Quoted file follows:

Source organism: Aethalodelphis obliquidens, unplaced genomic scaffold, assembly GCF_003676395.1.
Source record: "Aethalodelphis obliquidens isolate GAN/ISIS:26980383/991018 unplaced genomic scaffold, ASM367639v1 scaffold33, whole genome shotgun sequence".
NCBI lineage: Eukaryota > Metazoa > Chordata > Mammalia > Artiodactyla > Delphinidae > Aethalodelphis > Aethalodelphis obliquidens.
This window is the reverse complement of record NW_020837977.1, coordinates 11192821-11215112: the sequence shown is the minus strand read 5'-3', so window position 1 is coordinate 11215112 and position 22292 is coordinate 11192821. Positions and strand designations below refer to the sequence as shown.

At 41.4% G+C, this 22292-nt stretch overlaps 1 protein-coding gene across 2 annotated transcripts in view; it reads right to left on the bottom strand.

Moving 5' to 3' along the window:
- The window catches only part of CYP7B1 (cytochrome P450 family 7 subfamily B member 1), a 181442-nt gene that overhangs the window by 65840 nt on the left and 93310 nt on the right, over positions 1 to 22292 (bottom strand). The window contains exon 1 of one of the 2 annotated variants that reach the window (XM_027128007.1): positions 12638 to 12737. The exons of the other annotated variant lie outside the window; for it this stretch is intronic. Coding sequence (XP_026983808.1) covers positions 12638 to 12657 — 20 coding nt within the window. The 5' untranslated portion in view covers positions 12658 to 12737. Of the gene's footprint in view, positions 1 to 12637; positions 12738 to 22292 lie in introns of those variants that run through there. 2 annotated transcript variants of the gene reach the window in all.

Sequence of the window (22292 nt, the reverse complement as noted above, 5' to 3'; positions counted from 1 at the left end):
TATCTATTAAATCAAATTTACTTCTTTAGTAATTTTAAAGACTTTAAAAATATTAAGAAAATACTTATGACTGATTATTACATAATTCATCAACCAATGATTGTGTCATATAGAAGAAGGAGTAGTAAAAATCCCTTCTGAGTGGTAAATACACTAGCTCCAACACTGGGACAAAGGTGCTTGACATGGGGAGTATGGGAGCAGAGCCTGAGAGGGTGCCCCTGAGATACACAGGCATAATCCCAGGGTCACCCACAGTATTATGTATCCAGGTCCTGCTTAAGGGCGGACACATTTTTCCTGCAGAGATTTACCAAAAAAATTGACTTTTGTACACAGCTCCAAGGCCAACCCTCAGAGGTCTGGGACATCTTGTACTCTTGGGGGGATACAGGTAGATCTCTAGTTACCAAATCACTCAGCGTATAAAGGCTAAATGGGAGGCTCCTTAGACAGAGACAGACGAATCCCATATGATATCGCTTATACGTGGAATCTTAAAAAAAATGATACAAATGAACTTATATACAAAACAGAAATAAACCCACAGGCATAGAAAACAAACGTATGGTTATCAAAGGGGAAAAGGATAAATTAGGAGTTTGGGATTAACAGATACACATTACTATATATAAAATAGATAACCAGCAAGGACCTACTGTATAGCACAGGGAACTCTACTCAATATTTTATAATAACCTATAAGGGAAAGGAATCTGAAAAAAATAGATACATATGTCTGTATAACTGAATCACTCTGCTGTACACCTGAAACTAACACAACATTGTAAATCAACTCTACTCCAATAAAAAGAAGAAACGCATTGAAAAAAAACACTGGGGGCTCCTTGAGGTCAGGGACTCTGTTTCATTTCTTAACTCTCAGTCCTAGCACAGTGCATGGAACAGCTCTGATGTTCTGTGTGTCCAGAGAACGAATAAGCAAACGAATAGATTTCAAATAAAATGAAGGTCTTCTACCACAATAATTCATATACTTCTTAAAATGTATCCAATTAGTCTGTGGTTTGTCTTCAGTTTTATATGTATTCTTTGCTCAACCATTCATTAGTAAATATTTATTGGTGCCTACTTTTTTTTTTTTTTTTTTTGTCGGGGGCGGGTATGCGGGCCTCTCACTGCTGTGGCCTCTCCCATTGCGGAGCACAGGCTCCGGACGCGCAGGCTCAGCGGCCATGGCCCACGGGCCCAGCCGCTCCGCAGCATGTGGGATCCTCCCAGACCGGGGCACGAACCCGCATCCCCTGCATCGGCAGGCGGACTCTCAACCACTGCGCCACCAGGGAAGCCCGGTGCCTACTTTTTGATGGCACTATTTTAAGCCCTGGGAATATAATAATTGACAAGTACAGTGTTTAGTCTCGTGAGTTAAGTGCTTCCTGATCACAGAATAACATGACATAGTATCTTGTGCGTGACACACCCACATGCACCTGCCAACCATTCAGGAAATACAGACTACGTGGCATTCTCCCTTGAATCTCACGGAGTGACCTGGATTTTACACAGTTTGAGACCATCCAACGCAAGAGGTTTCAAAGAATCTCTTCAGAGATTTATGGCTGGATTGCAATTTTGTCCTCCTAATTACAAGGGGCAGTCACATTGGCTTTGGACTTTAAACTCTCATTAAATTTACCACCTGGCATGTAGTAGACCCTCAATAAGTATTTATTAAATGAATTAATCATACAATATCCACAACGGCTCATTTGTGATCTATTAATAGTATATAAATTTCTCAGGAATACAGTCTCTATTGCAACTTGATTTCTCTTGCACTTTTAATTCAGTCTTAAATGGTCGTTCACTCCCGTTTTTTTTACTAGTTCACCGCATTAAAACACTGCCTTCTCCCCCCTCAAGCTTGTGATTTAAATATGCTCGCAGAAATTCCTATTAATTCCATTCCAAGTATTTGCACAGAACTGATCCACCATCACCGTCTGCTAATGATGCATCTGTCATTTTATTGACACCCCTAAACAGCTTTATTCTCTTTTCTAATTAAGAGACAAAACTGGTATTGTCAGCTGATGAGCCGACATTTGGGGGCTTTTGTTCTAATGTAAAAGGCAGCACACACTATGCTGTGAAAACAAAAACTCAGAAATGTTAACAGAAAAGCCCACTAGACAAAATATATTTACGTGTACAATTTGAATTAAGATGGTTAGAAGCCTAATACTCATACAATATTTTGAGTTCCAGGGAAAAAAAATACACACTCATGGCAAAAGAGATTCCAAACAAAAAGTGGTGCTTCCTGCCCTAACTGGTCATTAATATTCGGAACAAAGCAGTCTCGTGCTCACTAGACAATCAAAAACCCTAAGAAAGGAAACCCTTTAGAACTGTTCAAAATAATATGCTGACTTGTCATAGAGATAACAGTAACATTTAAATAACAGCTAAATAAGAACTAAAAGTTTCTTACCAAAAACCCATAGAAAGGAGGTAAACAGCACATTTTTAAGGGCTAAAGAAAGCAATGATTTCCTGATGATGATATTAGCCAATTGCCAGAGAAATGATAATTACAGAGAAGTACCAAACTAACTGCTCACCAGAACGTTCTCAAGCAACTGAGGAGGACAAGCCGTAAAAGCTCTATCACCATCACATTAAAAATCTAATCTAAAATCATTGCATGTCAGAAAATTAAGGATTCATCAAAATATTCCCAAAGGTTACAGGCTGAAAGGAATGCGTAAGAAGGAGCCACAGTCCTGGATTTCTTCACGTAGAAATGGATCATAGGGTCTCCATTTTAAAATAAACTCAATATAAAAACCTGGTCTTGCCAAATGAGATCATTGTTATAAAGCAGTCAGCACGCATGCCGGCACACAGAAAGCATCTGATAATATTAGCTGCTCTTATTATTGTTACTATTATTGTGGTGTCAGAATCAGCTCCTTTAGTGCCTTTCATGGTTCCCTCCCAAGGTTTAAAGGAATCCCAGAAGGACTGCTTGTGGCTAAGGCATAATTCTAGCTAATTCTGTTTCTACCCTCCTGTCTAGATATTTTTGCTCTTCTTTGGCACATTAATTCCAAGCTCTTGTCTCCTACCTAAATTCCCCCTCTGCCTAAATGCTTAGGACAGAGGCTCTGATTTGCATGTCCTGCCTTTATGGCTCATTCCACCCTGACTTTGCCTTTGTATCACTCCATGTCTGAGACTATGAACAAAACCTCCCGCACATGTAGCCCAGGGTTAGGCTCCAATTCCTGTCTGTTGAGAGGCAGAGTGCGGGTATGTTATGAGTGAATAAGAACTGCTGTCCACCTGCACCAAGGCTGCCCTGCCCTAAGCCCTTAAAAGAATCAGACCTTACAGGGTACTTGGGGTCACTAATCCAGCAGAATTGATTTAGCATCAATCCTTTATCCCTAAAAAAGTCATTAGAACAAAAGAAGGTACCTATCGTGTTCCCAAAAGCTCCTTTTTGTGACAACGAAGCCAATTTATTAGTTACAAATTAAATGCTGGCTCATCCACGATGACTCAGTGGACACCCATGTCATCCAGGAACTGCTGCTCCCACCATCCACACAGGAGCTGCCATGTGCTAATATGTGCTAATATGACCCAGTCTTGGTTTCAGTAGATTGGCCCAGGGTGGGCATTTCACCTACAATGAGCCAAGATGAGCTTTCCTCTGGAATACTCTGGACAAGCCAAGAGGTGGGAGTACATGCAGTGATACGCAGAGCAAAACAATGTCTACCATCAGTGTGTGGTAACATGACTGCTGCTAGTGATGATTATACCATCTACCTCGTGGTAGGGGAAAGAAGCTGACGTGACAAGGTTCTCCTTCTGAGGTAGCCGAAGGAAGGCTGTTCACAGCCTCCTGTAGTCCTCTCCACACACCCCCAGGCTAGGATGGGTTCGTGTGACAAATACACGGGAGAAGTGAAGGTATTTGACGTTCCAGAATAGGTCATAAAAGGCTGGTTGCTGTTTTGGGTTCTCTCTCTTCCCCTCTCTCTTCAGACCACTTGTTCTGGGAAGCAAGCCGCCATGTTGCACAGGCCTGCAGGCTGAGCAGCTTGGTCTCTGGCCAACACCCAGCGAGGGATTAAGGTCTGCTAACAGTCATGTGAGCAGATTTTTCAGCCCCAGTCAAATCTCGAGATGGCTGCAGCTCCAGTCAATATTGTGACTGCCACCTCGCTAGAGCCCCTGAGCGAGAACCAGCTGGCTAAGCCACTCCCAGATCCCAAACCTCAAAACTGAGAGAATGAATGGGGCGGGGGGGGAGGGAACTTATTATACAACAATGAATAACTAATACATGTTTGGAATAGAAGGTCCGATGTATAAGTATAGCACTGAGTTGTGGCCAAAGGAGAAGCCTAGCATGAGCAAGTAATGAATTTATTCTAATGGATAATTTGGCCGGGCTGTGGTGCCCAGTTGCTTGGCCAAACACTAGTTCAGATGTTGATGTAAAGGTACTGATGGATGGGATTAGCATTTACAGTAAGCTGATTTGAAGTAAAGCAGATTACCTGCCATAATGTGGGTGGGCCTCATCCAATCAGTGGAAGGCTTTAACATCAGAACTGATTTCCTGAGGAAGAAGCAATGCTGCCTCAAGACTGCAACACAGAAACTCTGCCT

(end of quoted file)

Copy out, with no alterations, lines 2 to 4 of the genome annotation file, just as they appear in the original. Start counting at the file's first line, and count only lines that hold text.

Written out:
Source record: "Aethalodelphis obliquidens isolate GAN/ISIS:26980383/991018 unplaced genomic scaffold, ASM367639v1 scaffold33, whole genome shotgun sequence".
NCBI lineage: Eukaryota > Metazoa > Chordata > Mammalia > Artiodactyla > Delphinidae > Aethalodelphis > Aethalodelphis obliquidens.
This window is the reverse complement of record NW_020837977.1, coordinates 11192821-11215112: the sequence shown is the minus strand read 5'-3', so window position 1 is coordinate 11215112 and position 22292 is coordinate 11192821. Positions and strand designations below refer to the sequence as shown.